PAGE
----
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Sarah

Chihuahua

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  • Sarah, a Chihuahua tested with EmbarkVet.com Sarah, a Chihuahua tested with EmbarkVet.com

“Recent rescue! Found as a stray in Southern California, adopted from Frosted Faces Foundation. Estimated to be 12 years old. She loves belly rubs, walks, and napping.”

Instagram tag
@Sarah.the.smiling.chihuahua

Current Location

Los Angeles, California, USA

From

Ramona, CA, USA

This dog has been viewed and been given 3 wags

Genetic Breed Result

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Chihuahua

Chihuahuas have a huge personality that defies their tiny frame, known to be highly active and intelligent canines.

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Would you like more information? You can contact us at:

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Breed Reveal Video

Our algorithms predict this is the most likely family tree to explain Sarah’s breed mix, but this family tree may not be the only possible one.

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Health Summary

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Sarah inherited two variants that you should learn more about.

Congenital Macrothrombocytopenia

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Sarah inherited one copy of the variant we tested

What does this result mean?

Because this variant is inherited in an autosomal recessive manner (meaning dogs need two copies of the variant to develop the disease), Sarah is unlikely to develop this condition due to the variant.

What is Congenital Macrothrombocytopenia?

This is a benign disorder of platelet production that leads to abnormally large, sparse platelets.

Bald Thigh Syndrome

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Sarah inherited one copy of the variant we tested

What does this result mean?

Because this variant is inherited in an autosomal recessive manner (meaning dogs need two copies of the variant to develop the disease), Sarah is unlikely to develop this condition due to the variant.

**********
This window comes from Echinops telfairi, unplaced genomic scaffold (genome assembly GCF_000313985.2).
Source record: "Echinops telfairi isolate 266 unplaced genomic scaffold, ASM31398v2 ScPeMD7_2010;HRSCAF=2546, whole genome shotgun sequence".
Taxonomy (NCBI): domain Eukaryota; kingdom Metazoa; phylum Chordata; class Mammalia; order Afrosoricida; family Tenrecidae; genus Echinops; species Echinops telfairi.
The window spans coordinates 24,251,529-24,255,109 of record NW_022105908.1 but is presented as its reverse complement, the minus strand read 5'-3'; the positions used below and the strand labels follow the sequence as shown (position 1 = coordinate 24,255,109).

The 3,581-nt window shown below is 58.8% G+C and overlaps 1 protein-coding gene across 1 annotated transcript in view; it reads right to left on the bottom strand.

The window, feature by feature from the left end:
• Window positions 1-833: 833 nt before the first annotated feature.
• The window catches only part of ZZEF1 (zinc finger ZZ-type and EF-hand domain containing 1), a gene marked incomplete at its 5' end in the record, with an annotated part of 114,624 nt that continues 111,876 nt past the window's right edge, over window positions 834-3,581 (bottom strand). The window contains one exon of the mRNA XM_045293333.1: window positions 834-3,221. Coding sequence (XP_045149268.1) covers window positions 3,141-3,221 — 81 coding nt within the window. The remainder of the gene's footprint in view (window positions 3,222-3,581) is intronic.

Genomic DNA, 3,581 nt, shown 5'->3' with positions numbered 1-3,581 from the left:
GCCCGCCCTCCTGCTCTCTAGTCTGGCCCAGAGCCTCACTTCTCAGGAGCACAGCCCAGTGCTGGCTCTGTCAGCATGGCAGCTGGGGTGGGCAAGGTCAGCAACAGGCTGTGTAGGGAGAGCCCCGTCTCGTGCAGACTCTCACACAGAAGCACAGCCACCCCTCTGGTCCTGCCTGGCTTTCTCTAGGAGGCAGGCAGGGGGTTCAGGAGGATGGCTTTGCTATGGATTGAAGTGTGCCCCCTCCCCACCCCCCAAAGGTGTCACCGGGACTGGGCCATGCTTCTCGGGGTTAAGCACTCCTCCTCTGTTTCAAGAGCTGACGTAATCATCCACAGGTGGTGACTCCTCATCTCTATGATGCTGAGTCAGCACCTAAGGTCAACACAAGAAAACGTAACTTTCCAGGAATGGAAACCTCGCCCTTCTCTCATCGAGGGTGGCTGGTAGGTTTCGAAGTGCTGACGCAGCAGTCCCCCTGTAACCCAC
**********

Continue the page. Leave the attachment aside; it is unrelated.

What is Bald Thigh Syndrome?

A cosmetic condition common to sighthounds characterized by hair loss on the thighs. It is caused by a structural abnormality of the hair follicle.

Breed-Relevant Genetic Conditions

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Progressive Retinal Atrophy, prcd

Identified in Chihuahuas

Progressive Retinal Atrophy, crd4/cord1

Identified in Chihuahuas

Neuronal Ceroid Lipofuscinosis 7, NCL 7

Identified in Chihuahuas

Spinocerebellar Ataxia with Myokymia and/or Seizures

Identified in Chihuahuas

Intervertebral Disc Disease (Type I)

Identified in Chihuahuas

Additional Genetic Conditions

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Clinical Tools

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Traits

Explore the genetics behind your dog’s appearance and size.

Base Coat Color

Base Coat Color

Coat Color Modifiers

Coat Color Modifiers

Other Coat Traits

Other Coat Traits

Other Body Features

Other Body Features

Body Size

Body Size

Performance

Performance

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Through Sarah’s mitochondrial DNA we can trace her mother’s ancestry back to where dogs and people first became friends. This map helps you visualize the routes that her ancestors took to your home. Their story is described below the map.

Haplogroup

B1

Haplotype

B83

Map

B1

Sarah’s Haplogroup

B1 is the second most common maternal lineage in breeds of European or American origin. It is the female line of the majority of Golden Retrievers, Basset Hounds, and Shih Tzus, and about half of Beagles, Pekingese and Toy Poodles. This lineage is also somewhat common among village dogs that carry distinct ancestry from these breeds. We know this is a result of B1 dogs being common amongst the European dogs that their conquering owners brought around the world, because nowhere on earth is it a very common lineage in village dogs. It even enables us to trace the path of (human) colonization: Because most Bichons are B1 and Bichons are popular in Spanish culture, B1 is now fairly common among village dogs in Latin America.

B83

Sarah’s Haplotype

Part of the B1 haplogroup, this haplotype occurs most frequently in English Cocker Spaniels.

Some other Embark dogs with this haplotype:

The B1 haplogroup can be found in village dogs like the Peruvian Village Dog, pictured above.

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The Paternal Haplotype reveals a dog’s deep ancestral lineage, stretching back thousands of years to the original domestication of dogs.

Are you looking for information on the breeds that Sarah inherited from her mom and dad? Check out her breed breakdown and family tree.

Paternal Haplotype is determined by looking at a dog’s Y-chromosome—but not all dogs have Y-chromosomes!

Why can’t we show Paternal Haplotype results for female dogs?

All dogs have two sex chromosomes. Female dogs have two X-chromosomes (XX) and male dogs have one X-chromosome and one Y-chromosome (XY). When having offspring, female (XX) dogs always pass an X-chromosome to their puppy. Male (XY) dogs can pass either an X or a Y-chromosome—if the puppy receives an X-chromosome from its father then it will be a female (XX) puppy and if it receives a Y-chromosome then it will be a male (XY) puppy. As you can see, Y-chromosomes are passed down from a male dog only to its male offspring.

Since Sarah is a female (XX) dog, she has no Y-chromosome for us to analyze and determine a paternal haplotype.

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